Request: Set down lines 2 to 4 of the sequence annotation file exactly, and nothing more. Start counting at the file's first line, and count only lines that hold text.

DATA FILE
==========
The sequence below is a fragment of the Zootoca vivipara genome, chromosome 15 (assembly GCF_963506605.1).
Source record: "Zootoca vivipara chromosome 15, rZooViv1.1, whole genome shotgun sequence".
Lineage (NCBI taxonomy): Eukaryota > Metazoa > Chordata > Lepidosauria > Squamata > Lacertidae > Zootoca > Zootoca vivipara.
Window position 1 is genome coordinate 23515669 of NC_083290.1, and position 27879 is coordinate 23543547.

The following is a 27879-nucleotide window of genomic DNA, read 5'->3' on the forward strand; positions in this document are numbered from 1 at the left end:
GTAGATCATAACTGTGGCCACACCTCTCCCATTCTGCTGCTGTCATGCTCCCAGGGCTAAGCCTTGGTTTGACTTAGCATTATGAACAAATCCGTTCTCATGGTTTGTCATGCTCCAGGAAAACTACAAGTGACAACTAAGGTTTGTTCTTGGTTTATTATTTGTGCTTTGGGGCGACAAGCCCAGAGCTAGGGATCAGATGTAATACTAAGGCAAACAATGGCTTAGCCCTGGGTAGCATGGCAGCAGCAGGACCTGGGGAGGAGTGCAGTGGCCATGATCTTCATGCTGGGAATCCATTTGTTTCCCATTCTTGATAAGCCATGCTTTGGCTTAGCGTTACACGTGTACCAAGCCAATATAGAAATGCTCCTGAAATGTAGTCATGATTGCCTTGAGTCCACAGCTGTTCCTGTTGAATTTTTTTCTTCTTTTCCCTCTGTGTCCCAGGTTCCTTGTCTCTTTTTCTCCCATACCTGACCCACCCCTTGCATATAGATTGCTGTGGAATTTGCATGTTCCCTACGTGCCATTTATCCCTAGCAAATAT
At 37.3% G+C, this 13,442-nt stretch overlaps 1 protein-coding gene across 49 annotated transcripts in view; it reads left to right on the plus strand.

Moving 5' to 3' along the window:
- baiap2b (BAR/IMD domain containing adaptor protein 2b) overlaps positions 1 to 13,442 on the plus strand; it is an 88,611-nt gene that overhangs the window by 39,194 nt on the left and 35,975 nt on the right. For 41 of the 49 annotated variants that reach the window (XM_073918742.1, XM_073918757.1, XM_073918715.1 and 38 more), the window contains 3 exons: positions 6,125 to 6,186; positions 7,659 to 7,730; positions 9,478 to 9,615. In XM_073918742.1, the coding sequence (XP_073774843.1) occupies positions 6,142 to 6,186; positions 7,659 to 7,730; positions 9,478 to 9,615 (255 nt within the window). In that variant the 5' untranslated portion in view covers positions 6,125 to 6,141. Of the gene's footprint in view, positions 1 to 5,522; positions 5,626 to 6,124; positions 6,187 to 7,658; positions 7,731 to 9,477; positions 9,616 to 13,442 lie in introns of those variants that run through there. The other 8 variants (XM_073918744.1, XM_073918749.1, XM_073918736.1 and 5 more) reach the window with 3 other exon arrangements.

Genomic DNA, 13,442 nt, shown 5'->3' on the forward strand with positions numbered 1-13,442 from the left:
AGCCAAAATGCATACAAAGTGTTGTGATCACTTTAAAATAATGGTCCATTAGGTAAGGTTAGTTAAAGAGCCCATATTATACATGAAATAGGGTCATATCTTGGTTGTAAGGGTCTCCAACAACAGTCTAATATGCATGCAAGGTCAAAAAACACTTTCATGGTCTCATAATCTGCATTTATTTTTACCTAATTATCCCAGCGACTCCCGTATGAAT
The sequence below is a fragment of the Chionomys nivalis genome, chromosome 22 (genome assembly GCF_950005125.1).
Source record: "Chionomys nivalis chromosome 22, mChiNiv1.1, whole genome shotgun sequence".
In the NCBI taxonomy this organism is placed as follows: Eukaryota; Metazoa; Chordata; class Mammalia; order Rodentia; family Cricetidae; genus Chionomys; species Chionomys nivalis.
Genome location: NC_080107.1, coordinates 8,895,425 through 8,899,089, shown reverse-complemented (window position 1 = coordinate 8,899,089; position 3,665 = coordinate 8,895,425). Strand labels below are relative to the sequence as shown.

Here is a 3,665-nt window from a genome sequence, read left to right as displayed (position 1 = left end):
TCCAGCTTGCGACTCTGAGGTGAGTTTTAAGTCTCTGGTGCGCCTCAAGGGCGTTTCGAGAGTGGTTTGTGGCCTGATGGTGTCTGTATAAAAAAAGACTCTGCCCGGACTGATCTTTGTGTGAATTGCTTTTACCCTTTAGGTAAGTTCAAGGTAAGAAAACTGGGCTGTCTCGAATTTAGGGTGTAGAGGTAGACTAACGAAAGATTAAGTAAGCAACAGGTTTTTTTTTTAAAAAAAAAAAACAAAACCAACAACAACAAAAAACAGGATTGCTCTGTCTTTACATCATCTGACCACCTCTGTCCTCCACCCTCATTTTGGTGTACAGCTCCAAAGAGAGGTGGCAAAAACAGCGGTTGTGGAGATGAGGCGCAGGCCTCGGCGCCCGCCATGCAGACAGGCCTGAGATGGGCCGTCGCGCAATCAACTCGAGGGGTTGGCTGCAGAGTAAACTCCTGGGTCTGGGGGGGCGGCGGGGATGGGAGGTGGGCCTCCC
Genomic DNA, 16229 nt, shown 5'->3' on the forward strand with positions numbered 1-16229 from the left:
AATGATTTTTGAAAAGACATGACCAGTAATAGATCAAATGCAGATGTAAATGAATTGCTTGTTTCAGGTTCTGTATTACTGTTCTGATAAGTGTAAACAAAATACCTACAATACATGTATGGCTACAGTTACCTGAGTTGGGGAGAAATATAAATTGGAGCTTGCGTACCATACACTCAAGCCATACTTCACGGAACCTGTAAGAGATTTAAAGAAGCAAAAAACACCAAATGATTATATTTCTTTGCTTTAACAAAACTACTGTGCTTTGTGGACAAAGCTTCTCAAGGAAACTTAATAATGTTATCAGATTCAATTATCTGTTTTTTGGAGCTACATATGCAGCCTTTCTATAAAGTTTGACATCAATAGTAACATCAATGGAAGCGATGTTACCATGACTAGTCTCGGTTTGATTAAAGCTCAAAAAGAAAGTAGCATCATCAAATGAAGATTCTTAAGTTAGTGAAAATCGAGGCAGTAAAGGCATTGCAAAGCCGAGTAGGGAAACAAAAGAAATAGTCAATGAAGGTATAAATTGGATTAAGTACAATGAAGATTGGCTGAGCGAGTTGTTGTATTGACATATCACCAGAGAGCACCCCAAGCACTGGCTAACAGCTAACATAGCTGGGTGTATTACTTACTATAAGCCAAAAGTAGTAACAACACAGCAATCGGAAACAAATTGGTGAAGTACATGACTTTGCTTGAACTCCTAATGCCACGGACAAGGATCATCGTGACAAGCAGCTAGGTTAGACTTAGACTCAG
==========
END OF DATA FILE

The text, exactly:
Source record: "Zootoca vivipara chromosome 15, rZooViv1.1, whole genome shotgun sequence".
Lineage (NCBI taxonomy): Eukaryota > Metazoa > Chordata > Lepidosauria > Squamata > Lacertidae > Zootoca > Zootoca vivipara.
Window position 1 is genome coordinate 23515669 of NC_083290.1, and position 27879 is coordinate 23543547.